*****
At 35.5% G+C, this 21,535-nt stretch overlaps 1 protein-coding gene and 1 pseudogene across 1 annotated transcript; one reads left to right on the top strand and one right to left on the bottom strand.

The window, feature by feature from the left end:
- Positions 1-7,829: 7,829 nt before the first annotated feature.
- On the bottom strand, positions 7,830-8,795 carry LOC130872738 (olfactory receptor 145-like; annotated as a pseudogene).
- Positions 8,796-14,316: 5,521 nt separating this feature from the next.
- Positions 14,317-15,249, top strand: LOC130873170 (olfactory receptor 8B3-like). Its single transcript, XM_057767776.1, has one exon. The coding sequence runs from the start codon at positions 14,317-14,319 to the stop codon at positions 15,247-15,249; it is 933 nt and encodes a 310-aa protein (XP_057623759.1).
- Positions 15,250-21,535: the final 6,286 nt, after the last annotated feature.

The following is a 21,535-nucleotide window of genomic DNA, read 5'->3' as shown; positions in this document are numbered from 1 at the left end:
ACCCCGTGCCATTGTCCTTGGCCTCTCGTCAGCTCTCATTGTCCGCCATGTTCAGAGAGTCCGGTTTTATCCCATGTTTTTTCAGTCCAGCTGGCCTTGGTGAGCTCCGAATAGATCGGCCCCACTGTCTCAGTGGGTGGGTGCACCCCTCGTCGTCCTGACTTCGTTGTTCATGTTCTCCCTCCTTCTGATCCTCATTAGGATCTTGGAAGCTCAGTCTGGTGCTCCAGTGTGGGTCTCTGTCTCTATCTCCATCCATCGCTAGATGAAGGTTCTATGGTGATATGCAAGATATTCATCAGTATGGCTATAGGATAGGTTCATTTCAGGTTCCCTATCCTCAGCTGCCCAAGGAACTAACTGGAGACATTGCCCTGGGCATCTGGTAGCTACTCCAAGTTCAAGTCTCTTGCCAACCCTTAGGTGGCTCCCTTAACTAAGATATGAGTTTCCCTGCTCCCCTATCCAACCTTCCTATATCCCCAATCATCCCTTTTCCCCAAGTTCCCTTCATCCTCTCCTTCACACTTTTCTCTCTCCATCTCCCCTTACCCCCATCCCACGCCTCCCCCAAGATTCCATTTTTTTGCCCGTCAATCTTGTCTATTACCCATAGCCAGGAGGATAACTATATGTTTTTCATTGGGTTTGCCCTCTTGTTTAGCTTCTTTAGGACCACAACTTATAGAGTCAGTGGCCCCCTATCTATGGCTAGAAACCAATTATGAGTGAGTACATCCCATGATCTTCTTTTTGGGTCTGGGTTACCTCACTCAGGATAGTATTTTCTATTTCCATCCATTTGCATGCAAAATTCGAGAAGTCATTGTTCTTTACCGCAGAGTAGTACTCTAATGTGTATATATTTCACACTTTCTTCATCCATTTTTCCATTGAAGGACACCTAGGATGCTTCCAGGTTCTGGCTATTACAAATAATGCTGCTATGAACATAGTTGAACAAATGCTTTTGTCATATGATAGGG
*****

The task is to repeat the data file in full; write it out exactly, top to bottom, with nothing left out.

At 35.5% G+C, this 21,535-nt stretch overlaps 1 protein-coding gene and 1 pseudogene across 1 annotated transcript; one reads left to right on the top strand and one right to left on the bottom strand.

The window, feature by feature from the left end:
- Positions 1-7,829: 7,829 nt before the first annotated feature.
- On the bottom strand, positions 7,830-8,795 carry LOC130872738 (olfactory receptor 145-like; annotated as a pseudogene).
- Positions 8,796-14,316: 5,521 nt separating this feature from the next.
- Positions 14,317-15,249, top strand: LOC130873170 (olfactory receptor 8B3-like). Its single transcript, XM_057767776.1, has one exon. The coding sequence runs from the start codon at positions 14,317-14,319 to the stop codon at positions 15,247-15,249; it is 933 nt and encodes a 310-aa protein (XP_057623759.1).
- Positions 15,250-21,535: the final 6,286 nt, after the last annotated feature.

The following is a 21,535-nucleotide window of genomic DNA, read 5'->3' as shown; positions in this document are numbered from 1 at the left end:
ACCCCGTGCCATTGTCCTTGGCCTCTCGTCAGCTCTCATTGTCCGCCATGTTCAGAGAGTCCGGTTTTATCCCATGTTTTTTCAGTCCAGCTGGCCTTGGTGAGCTCCGAATAGATCGGCCCCACTGTCTCAGTGGGTGGGTGCACCCCTCGTCGTCCTGACTTCGTTGTTCATGTTCTCCCTCCTTCTGATCCTCATTAGGATCTTGGAAGCTCAGTCTGGTGCTCCAGTGTGGGTCTCTGTCTCTATCTCCATCCATCGCTAGATGAAGGTTCTATGGTGATATGCAAGATATTCATCAGTATGGCTATAGGATAGGTTCATTTCAGGTTCCCTATCCTCAGCTGCCCAAGGAACTAACTGGAGACATTGCCCTGGGCATCTGGTAGCTACTCCAAGTTCAAGTCTCTTGCCAACCCTTAGGTGGCTCCCTTAACTAAGATATGAGTTTCCCTGCTCCCCTATCCAACCTTCCTATATCCCCAATCATCCCTTTTCCCCAAGTTCCCTTCATCCTCTCCTTCACACTTTTCTCTCTCCATCTCCCCTTACCCCCATCCCACGCCTCCCCCAAGATTCCATTTTTTTGCCCGTCAATCTTGTCTATTACCCATAGCCAGGAGGATAACTATATGTTTTTCATTGGGTTTGCCCTCTTGTTTAGCTTCTTTAGGACCACAACTTATAGAGTCAGTGGCCCCCTATCTATGGCTAGAAACCAATTATGAGTGAGTACATCCCATGATCTTCTTTTTGGGTCTGGGTTACCTCACTCAGGATAGTATTTTCTATTTCCATCCATTTGCATGCAAAATTCGAGAAGTCATTGTTCTTTACCGCAGAGTAGTACTCTAATGTGTATATATTTCACACTTTCTTCATCCATTTTTCCATTGAAGGACACCTAGGATGCTTCCAGGTTCTGGCTATTACAAATAATGCTGCTATGAACATAGTTGAACAAATGCTTTTGTCATATGATAGGG